Since I have hardly any internet at the conference, I am posting this blog that is from May 2011, because ’tis the season’ for grazing muzzles.
Alright. I did it. I bought a grazing muzzle for my very portly donkey, Norma.
As some of you know, poor Norma suffered a horrible bout of laminitis which we tackled for 8 weeks. She is fine now but I never want her to go through that again… And, since I have not found any way to trim her waistline (she refuses to join the Biggest Loser cast…), I broke down and purchased a grazing muzzle.
Some of you may know that I had previously thought I was going to purchase a Green Guard grazing muzzle from the UK. However, I couldn’t get one for under a million dollars (plus international shipping) so I skipped that idea and landed on the Tough 1, Easy Breathe, Poly/Nylon Grazing Muzzle which can be found in many places via an Internet search.
So, it arrived.
I opened the box and found a nice handled plastic zipper bag containing what looked like a medieval torture device.
“Hmmmmm. I can always use the handled plastic zipper bag to hold my cosmetics (or something) if the grazing muzzle doesn’t work out….,” I thought to myself. I like it when things have alternative uses.
Anyway, I pulled the muzzle out of the plastic zipper bag and grimaced a little. Yikes. All I could think of was Hannibal Lecter.
Well, Norma has always enjoyed being let out onto the green grass with her cohorts, Slick and Dodger, the Shetland Hooligans. Since Slick and Dodger are really small and I bring them in early, I always felt that Norma was fine to graze with them. But, the reality is that Norma is the poster donkey of “easy keeper”. I swear, there must be calories in the air because she inhales them, somehow.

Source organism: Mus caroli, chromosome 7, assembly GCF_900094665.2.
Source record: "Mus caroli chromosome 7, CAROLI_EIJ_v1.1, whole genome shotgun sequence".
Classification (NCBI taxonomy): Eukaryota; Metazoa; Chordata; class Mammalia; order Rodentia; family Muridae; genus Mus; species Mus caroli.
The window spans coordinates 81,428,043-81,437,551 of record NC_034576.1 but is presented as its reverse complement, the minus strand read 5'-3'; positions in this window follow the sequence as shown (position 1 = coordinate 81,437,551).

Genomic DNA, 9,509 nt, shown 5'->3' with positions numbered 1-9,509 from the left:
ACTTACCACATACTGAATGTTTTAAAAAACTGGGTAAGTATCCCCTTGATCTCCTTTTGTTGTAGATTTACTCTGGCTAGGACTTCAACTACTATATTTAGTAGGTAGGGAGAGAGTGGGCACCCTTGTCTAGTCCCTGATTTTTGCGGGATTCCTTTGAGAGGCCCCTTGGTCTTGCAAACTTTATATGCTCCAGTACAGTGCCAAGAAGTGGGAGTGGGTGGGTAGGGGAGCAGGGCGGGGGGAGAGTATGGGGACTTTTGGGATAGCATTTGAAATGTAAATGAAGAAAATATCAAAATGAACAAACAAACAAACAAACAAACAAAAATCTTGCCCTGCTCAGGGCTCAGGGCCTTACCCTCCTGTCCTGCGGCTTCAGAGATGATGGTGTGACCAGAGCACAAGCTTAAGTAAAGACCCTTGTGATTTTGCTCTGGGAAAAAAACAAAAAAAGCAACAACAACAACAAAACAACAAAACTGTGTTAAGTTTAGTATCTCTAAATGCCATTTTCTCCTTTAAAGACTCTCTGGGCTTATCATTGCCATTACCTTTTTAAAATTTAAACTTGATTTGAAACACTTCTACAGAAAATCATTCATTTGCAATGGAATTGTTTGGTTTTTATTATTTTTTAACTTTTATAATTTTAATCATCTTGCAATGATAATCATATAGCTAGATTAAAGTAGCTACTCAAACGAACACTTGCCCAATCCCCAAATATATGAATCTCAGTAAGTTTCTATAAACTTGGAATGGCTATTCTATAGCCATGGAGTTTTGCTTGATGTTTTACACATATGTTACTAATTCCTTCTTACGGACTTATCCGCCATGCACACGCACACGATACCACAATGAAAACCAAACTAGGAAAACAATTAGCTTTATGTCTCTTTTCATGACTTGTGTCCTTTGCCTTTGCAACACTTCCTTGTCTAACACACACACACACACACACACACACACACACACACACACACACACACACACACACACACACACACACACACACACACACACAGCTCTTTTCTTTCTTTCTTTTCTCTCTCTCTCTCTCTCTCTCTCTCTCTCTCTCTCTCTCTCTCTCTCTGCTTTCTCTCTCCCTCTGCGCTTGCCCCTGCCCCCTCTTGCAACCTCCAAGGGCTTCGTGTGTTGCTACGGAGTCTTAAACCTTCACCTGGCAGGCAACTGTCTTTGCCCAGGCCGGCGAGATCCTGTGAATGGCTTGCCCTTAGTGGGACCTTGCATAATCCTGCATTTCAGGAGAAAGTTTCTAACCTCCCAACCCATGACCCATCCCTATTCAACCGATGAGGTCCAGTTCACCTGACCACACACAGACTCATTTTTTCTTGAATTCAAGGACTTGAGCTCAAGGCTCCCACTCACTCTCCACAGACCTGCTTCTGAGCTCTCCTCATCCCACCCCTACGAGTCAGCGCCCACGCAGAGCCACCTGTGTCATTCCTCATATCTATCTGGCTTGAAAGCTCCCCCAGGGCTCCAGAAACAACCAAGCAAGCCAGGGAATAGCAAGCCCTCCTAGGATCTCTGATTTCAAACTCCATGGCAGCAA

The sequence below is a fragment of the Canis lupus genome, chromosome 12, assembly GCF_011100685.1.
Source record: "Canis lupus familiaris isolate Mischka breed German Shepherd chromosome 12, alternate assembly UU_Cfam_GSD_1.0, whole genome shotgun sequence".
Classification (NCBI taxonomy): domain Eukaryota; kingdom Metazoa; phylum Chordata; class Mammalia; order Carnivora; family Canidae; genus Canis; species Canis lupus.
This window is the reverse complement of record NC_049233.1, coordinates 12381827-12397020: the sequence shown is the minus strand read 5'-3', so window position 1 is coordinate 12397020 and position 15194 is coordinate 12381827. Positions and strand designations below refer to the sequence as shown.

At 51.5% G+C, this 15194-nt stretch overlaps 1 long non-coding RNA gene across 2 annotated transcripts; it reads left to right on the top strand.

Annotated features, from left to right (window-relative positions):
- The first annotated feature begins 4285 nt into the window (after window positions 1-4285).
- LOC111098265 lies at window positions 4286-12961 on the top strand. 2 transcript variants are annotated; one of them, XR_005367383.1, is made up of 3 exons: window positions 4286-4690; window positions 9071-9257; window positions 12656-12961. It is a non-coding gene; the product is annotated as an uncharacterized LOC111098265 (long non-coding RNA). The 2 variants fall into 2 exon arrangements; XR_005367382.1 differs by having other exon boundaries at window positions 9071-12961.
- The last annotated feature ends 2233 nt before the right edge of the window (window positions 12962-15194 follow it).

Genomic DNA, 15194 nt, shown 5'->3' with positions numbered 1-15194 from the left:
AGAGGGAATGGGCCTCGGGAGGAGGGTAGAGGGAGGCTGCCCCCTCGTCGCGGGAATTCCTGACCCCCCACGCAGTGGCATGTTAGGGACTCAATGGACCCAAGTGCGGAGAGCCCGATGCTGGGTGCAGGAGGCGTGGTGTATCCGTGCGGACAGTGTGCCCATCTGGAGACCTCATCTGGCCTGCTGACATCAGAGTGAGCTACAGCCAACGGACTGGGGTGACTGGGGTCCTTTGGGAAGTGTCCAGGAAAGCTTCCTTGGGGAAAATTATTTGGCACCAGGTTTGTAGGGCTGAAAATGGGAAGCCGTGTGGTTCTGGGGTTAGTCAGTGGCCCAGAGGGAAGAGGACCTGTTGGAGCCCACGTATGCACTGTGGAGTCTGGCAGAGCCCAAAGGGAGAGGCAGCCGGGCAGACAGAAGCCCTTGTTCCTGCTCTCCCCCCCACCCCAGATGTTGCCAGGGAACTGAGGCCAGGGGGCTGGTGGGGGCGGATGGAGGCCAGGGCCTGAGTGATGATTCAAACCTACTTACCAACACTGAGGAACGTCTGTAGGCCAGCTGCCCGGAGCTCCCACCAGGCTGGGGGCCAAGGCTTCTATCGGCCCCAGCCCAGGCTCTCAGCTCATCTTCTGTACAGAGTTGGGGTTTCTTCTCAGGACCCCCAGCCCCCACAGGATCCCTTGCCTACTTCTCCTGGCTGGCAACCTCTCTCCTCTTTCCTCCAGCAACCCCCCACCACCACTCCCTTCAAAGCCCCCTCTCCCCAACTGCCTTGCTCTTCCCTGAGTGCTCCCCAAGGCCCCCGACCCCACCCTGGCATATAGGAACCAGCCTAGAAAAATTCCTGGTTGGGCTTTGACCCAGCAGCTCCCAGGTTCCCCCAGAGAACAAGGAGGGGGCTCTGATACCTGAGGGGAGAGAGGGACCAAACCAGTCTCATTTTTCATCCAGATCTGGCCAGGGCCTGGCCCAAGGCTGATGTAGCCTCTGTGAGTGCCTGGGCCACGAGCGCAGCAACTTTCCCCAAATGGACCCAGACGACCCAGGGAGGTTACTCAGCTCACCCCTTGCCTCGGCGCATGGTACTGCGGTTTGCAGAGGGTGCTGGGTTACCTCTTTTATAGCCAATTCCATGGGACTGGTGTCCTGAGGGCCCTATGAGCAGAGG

To Norma’s foraging credit, she may appear shy and unassuming, but she is quick and smart. If there is a blade of grass anywhere in their enclosure, Norma distracts the ponies.
Norma: Did you hear that?!
Norma: Over there in the barren corner of the paddock! Go there now and stand guard for a few minutes. I’ll stay over here (where I found a nice patch of green…)!
The ponies run off…
Norma sniggers like Mutly the Dog, “Heh heh, ponies are so gullible…”.
THE FIRST TEST DRIVE
So, the day in our grazing rotation came for Slick, Dodger and Norma to be let out on the green grass.
I took a deep breath and went outside to put the medieval muzzle contraption on my sweet, delicate and soft-lipped donkey.
I stepped into their paddock with the device hanging innocently from my crooked arm. Norma ran right over.
Norma: Is it our day to graze? Finally??!!
Me: Uh, yes! All you have to do is wear this (raising my arm).
Norma: OK! Anything to graze! Here, put it on my head right now and then let me outta here!
So, I did as instructed. I put the thing on her head and it appeared to be 5 sizes too long and the muzzle part hung around her mouth like a gaping washbowl. She looked at me with her huge brown eyes. “Are you sure about this? This doesn’t seem right…”
And, she was correct. It wasn’t right. But, I had promised she could go out so I made the halter part as short as possible, totally misusing the break-away velcro to make it even shorter. Then I stood back. She was Hannibal Lecter.
Norma sneezed. Then she sneezed again and again and again and again… she could have starred in an allergy commercial! Before I went running into the house to find some lavender to spray inside the nasty rubber smelling mouthpart, I let them all out on the grass.